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CFPB Wants to Share Its Confidential Information with the World

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On August 24, 2016, the CFPB published proposed amendments to broaden its ability to share confidential information with agencies. If the proposed rule is finalized, the CFPB would be permitted to share information with agencies, including state attorneys general, even if those agencies have no supervisory authority over financial institutions.

The proposed rule focuses on the disclosure of confidential supervisory information (CSI), a broad term including any documents and communications used by the CFPB in the exercise of supervisory authority, including exams and inspections, or any information provided to the CFPB by a financial institution to enable the CFPB to "monitor for risks to consumers."  The current rule limits the disclosure of CSI to those agencies "having jurisdiction over a supervised financial institution.

Under the proposed rule, the need for an agency to have "jurisdiction" over a financial institution would be eliminated in order for the CFPB to disclose CSI. Instead, CSI could be disclosed as long as it is "relevant to the exercise of the agency's statutory or regulatory authority." As part of this proposed rule, the definition of "agency" would be modified to include "a Federal, State, or foreign governmental authority or an entity exercising governmental authority."

The CFPB stated that its goal with the proposed rule is to create an "information sharing regime" that it believes is a better interpretation of the Dodd-Frank Act. The proposed amendments would also align the standard for disclosing CSI with the current standards for disclosing other confidential information. The CFPB contends that the current rule is too burdensome and the changes would better serve its "mission and overall objectives."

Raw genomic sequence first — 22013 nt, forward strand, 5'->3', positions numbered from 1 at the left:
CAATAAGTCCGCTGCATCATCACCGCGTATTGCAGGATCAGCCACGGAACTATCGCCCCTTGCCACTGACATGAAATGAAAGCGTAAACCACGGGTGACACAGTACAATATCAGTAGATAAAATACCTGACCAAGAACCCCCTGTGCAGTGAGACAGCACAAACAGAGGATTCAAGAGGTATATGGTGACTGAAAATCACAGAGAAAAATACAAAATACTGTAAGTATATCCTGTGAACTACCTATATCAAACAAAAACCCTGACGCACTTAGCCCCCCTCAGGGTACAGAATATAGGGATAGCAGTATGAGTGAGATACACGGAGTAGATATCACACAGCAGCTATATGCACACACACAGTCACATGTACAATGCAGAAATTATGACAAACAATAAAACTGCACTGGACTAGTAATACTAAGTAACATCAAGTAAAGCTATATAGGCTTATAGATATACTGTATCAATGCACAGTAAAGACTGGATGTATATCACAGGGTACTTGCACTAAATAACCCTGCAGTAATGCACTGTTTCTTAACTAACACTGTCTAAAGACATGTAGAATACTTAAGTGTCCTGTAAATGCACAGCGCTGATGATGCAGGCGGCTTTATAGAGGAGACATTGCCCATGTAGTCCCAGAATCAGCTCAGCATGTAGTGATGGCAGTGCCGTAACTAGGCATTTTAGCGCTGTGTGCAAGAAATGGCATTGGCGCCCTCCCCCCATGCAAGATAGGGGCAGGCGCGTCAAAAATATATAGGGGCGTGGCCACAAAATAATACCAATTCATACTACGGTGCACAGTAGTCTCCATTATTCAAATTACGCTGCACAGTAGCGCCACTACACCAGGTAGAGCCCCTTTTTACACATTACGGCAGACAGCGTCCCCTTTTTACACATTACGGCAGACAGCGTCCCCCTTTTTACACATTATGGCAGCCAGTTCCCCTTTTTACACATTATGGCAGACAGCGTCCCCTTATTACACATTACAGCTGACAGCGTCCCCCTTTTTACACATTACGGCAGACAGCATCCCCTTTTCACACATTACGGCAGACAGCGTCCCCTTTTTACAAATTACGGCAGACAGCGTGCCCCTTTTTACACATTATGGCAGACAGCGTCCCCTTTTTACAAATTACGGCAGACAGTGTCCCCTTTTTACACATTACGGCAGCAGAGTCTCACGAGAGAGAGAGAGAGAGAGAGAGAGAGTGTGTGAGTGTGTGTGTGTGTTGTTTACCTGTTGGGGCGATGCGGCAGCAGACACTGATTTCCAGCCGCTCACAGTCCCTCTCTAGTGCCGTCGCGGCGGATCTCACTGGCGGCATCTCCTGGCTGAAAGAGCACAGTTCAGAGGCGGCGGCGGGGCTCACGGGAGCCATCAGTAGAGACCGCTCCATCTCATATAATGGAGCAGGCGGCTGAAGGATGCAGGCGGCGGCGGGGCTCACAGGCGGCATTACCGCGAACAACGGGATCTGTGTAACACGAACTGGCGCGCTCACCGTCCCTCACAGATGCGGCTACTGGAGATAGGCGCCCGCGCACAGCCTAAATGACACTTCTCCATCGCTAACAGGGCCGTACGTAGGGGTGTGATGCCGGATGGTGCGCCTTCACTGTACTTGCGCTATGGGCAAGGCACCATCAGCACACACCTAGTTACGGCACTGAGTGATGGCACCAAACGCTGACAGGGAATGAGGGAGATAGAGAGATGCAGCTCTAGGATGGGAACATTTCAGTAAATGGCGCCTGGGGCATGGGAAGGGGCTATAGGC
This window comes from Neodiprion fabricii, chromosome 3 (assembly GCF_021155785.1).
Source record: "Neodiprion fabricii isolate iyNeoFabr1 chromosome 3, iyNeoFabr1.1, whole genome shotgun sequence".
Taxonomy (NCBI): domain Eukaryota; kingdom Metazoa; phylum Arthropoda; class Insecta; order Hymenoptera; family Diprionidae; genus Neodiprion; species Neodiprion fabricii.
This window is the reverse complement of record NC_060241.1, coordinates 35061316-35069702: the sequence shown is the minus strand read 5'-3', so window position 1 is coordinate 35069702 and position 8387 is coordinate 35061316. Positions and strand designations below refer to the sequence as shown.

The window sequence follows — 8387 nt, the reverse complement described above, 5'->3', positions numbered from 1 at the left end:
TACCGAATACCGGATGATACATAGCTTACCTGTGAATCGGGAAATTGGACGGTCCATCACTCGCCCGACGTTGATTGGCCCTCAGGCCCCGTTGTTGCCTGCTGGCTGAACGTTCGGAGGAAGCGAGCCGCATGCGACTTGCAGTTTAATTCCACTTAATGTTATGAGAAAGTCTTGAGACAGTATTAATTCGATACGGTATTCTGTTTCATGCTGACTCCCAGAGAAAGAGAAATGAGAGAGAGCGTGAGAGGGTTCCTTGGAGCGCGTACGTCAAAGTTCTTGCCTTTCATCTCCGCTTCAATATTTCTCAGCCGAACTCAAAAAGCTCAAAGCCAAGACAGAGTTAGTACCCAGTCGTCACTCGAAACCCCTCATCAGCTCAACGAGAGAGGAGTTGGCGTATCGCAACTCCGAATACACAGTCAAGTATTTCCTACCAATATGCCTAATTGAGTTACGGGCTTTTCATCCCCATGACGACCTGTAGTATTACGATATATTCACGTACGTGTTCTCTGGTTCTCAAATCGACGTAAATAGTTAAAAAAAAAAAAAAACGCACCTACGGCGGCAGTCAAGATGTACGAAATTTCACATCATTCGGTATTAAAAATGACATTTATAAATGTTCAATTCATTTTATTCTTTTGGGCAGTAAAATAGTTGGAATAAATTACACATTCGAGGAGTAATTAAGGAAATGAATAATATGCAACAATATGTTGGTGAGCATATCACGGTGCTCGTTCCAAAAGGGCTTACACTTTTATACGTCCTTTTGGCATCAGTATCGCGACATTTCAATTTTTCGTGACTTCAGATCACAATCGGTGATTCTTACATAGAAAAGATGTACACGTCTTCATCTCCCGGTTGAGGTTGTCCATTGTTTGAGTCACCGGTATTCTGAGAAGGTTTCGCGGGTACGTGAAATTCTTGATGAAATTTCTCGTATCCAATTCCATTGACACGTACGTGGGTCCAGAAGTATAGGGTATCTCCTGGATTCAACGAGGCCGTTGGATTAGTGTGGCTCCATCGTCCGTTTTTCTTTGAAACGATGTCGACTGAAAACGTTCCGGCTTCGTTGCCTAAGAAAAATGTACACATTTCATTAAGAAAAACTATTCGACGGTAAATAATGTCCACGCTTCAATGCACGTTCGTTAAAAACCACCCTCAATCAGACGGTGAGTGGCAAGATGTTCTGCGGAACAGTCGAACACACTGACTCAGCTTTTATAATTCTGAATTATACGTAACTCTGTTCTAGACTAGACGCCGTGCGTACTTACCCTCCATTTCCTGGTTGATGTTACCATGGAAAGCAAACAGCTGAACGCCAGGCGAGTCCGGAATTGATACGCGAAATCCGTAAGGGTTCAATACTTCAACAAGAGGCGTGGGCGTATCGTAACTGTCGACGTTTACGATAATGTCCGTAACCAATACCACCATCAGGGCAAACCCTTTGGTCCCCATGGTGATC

The potential impact of this rule is extensive. The removal of the requirement that an agency have jurisdiction over a company means that the CFPB can disclose CSI to nearly any agency as long as it is deemed "relevant" to the agency's authority. This opens the door for state attorneys general or local authorities to obtain CSI as long as it can satisfy the CFPB's broad standard. Additionally, the new definition of "agency" expands the number of entities which can receive CSI beyond just federal and state agencies. The inclusion of entities "exercising governmental authority" is expansive and would include state bar associations and other registration and disciplinary organizations.

The establishment of the CFPB's "information sharing regime" would certainly mean that more agencies would have more access to confidential information. It could also result in increased costs to financial institutions. Comments on the proposed rule are being accepted until October 24, 2016.

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